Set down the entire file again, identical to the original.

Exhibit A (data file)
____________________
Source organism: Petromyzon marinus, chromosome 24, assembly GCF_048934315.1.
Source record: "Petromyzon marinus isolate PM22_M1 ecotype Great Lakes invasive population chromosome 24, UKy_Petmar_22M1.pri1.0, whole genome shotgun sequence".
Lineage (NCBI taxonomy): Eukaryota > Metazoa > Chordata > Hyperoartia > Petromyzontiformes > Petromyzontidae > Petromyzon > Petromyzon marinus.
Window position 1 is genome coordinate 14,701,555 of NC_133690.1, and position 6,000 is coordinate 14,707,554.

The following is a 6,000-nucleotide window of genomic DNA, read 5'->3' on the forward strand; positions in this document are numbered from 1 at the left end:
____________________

Source organism: Petromyzon marinus, chromosome 24, assembly GCF_048934315.1.
Source record: "Petromyzon marinus isolate PM22_M1 ecotype Great Lakes invasive population chromosome 24, UKy_Petmar_22M1.pri1.0, whole genome shotgun sequence".
Lineage (NCBI taxonomy): Eukaryota > Metazoa > Chordata > Hyperoartia > Petromyzontiformes > Petromyzontidae > Petromyzon > Petromyzon marinus.
Window position 1 is genome coordinate 14,701,555 of NC_133690.1, and position 6,000 is coordinate 14,707,554.

The following is a 6,000-nucleotide window of genomic DNA, read 5'->3' on the forward strand; positions in this document are numbered from 1 at the left end: